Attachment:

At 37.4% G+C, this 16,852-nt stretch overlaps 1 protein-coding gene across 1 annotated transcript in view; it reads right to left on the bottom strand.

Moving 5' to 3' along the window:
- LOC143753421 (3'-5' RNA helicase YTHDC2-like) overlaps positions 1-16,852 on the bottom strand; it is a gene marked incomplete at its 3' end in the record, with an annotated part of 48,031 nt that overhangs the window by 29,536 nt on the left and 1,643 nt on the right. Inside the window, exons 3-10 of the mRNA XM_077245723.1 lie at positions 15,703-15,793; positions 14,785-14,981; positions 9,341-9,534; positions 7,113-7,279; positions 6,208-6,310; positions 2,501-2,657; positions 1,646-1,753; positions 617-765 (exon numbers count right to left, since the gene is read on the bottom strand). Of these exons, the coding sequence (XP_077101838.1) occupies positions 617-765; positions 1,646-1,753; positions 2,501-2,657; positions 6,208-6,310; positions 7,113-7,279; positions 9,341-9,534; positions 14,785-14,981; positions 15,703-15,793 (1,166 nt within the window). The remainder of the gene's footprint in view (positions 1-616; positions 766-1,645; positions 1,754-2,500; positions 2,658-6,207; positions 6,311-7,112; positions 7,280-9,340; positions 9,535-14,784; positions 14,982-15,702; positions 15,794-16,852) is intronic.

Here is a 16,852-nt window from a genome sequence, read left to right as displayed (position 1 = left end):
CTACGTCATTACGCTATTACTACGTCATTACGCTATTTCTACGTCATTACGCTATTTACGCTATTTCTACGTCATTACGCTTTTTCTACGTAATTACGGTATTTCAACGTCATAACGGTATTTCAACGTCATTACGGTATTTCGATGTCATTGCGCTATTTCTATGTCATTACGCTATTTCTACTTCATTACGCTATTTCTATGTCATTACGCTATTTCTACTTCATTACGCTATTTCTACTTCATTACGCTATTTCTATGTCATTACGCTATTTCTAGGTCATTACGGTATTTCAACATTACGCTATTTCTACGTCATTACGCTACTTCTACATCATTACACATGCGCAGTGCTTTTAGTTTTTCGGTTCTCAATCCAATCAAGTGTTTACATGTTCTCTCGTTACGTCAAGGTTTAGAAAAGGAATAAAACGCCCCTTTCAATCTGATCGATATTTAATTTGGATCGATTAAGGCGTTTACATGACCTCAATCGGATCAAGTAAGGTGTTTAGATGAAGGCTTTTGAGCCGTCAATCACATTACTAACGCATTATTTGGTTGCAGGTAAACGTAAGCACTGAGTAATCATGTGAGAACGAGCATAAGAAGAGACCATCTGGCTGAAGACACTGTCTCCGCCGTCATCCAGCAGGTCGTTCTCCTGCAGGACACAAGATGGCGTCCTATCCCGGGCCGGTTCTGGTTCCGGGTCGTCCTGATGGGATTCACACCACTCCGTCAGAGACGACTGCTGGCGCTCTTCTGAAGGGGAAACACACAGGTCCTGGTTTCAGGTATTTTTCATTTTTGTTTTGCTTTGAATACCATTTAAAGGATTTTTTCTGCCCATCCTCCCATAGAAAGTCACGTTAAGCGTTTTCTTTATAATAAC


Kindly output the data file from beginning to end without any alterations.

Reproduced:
At 37.4% G+C, this 16,852-nt stretch overlaps 1 protein-coding gene across 1 annotated transcript in view; it reads right to left on the bottom strand.

Moving 5' to 3' along the window:
- LOC143753421 (3'-5' RNA helicase YTHDC2-like) overlaps positions 1-16,852 on the bottom strand; it is a gene marked incomplete at its 3' end in the record, with an annotated part of 48,031 nt that overhangs the window by 29,536 nt on the left and 1,643 nt on the right. Inside the window, exons 3-10 of the mRNA XM_077245723.1 lie at positions 15,703-15,793; positions 14,785-14,981; positions 9,341-9,534; positions 7,113-7,279; positions 6,208-6,310; positions 2,501-2,657; positions 1,646-1,753; positions 617-765 (exon numbers count right to left, since the gene is read on the bottom strand). Of these exons, the coding sequence (XP_077101838.1) occupies positions 617-765; positions 1,646-1,753; positions 2,501-2,657; positions 6,208-6,310; positions 7,113-7,279; positions 9,341-9,534; positions 14,785-14,981; positions 15,703-15,793 (1,166 nt within the window). The remainder of the gene's footprint in view (positions 1-616; positions 766-1,645; positions 1,754-2,500; positions 2,658-6,207; positions 6,311-7,112; positions 7,280-9,340; positions 9,535-14,784; positions 14,982-15,702; positions 15,794-16,852) is intronic.

Here is a 16,852-nt window from a genome sequence, read left to right as displayed (position 1 = left end):
CTACGTCATTACGCTATTACTACGTCATTACGCTATTTCTACGTCATTACGCTATTTACGCTATTTCTACGTCATTACGCTTTTTCTACGTAATTACGGTATTTCAACGTCATAACGGTATTTCAACGTCATTACGGTATTTCGATGTCATTGCGCTATTTCTATGTCATTACGCTATTTCTACTTCATTACGCTATTTCTATGTCATTACGCTATTTCTACTTCATTACGCTATTTCTACTTCATTACGCTATTTCTATGTCATTACGCTATTTCTAGGTCATTACGGTATTTCAACATTACGCTATTTCTACGTCATTACGCTACTTCTACATCATTACACATGCGCAGTGCTTTTAGTTTTTCGGTTCTCAATCCAATCAAGTGTTTACATGTTCTCTCGTTACGTCAAGGTTTAGAAAAGGAATAAAACGCCCCTTTCAATCTGATCGATATTTAATTTGGATCGATTAAGGCGTTTACATGACCTCAATCGGATCAAGTAAGGTGTTTAGATGAAGGCTTTTGAGCCGTCAATCACATTACTAACGCATTATTTGGTTGCAGGTAAACGTAAGCACTGAGTAATCATGTGAGAACGAGCATAAGAAGAGACCATCTGGCTGAAGACACTGTCTCCGCCGTCATCCAGCAGGTCGTTCTCCTGCAGGACACAAGATGGCGTCCTATCCCGGGCCGGTTCTGGTTCCGGGTCGTCCTGATGGGATTCACACCACTCCGTCAGAGACGACTGCTGGCGCTCTTCTGAAGGGGAAACACACAGGTCCTGGTTTCAGGTATTTTTCATTTTTGTTTTGCTTTGAATACCATTTAAAGGATTTTTTCTGCCCATCCTCCCATAGAAAGTCACGTTAAGCGTTTTCTTTATAATAAC